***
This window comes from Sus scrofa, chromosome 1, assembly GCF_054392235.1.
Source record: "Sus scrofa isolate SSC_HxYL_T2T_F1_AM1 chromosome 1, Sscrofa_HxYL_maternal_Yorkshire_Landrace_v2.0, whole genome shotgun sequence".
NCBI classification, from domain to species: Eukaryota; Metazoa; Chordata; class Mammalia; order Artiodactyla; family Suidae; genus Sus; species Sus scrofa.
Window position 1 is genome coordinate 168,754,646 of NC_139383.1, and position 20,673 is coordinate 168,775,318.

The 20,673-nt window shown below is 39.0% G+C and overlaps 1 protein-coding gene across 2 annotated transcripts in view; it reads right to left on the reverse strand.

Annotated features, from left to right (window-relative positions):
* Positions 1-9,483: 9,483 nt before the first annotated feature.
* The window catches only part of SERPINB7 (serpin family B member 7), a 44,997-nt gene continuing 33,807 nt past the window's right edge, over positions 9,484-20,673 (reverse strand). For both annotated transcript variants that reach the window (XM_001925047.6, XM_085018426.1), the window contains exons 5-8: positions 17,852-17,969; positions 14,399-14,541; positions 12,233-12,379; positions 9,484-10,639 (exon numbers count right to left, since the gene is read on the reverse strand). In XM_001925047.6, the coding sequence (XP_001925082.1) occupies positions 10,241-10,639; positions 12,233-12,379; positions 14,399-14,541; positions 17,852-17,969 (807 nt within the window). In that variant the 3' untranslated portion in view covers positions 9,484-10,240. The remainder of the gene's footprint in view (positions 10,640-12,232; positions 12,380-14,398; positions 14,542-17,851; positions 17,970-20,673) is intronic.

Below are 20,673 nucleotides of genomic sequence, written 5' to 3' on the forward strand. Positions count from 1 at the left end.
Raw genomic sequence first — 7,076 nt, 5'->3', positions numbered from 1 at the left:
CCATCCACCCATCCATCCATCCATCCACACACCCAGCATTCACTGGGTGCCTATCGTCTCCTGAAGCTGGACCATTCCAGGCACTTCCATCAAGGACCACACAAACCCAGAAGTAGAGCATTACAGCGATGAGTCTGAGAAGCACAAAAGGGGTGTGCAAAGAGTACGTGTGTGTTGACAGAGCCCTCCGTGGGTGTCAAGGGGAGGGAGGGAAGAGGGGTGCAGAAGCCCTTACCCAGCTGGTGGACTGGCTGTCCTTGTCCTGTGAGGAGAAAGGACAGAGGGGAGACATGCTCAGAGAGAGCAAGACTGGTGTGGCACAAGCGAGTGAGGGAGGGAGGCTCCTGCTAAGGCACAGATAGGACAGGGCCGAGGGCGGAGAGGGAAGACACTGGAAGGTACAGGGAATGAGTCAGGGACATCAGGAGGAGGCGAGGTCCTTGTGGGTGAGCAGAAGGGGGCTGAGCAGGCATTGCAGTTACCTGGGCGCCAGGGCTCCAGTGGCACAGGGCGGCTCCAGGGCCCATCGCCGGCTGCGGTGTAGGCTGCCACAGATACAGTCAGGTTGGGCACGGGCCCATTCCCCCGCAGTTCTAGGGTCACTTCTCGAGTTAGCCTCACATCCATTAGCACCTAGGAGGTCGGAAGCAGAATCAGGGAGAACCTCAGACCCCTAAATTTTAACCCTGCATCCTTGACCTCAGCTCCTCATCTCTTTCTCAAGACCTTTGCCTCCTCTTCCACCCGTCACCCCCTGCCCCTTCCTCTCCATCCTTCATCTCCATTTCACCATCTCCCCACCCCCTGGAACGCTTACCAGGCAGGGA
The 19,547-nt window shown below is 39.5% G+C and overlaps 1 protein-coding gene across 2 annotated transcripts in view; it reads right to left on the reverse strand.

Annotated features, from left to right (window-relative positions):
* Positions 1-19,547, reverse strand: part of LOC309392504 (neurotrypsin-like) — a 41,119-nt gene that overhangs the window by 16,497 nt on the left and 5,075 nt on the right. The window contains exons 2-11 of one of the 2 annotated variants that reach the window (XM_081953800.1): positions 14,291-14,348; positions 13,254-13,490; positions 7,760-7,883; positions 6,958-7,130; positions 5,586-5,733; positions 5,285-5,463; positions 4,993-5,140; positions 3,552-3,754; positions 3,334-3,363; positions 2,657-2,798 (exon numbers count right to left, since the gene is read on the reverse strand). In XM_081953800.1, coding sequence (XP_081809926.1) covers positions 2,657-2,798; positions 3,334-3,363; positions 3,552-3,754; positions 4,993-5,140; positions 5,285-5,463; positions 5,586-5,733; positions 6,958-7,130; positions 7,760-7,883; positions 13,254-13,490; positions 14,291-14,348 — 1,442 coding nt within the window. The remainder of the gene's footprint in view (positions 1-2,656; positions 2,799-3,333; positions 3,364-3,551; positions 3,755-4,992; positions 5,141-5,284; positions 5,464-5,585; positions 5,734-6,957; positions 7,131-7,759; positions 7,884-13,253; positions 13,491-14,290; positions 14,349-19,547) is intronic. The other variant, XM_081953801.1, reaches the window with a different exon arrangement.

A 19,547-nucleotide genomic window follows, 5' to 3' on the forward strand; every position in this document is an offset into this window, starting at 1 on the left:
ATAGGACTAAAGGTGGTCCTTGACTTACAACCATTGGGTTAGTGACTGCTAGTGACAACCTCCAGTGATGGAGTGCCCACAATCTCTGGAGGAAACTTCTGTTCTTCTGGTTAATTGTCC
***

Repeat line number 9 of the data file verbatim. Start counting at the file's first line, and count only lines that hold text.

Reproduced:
Below are 20,673 nucleotides of genomic sequence, written 5' to 3' on the forward strand. Positions count from 1 at the left end.